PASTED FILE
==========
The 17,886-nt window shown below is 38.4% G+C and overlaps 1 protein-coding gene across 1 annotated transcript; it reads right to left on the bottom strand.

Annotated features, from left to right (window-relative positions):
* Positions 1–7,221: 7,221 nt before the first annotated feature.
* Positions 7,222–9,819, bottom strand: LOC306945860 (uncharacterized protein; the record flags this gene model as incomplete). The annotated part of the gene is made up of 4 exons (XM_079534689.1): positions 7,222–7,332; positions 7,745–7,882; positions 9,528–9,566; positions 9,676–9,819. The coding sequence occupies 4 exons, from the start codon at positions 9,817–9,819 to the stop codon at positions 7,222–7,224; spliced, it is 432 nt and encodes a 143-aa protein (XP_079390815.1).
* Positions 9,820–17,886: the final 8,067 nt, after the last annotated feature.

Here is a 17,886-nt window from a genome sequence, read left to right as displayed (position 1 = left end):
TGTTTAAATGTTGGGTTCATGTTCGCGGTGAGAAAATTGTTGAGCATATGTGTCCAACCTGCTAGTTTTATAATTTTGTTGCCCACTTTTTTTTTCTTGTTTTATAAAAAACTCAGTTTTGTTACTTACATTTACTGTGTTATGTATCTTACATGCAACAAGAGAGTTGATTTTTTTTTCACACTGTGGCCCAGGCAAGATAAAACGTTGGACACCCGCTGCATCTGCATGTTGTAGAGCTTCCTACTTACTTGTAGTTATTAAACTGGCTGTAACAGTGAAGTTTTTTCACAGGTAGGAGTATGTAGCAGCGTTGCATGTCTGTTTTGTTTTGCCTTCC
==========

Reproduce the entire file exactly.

The 17,886-nt window shown below is 38.4% G+C and overlaps 1 protein-coding gene across 1 annotated transcript; it reads right to left on the bottom strand.

Annotated features, from left to right (window-relative positions):
* Positions 1–7,221: 7,221 nt before the first annotated feature.
* Positions 7,222–9,819, bottom strand: LOC306945860 (uncharacterized protein; the record flags this gene model as incomplete). The annotated part of the gene is made up of 4 exons (XM_079534689.1): positions 7,222–7,332; positions 7,745–7,882; positions 9,528–9,566; positions 9,676–9,819. The coding sequence occupies 4 exons, from the start codon at positions 9,817–9,819 to the stop codon at positions 7,222–7,224; spliced, it is 432 nt and encodes a 143-aa protein (XP_079390815.1).
* Positions 9,820–17,886: the final 8,067 nt, after the last annotated feature.

Here is a 17,886-nt window from a genome sequence, read left to right as displayed (position 1 = left end):
TGTTTAAATGTTGGGTTCATGTTCGCGGTGAGAAAATTGTTGAGCATATGTGTCCAACCTGCTAGTTTTATAATTTTGTTGCCCACTTTTTTTTTCTTGTTTTATAAAAAACTCAGTTTTGTTACTTACATTTACTGTGTTATGTATCTTACATGCAACAAGAGAGTTGATTTTTTTTTCACACTGTGGCCCAGGCAAGATAAAACGTTGGACACCCGCTGCATCTGCATGTTGTAGAGCTTCCTACTTACTTGTAGTTATTAAACTGGCTGTAACAGTGAAGTTTTTTCACAGGTAGGAGTATGTAGCAGCGTTGCATGTCTGTTTTGTTTTGCCTTCC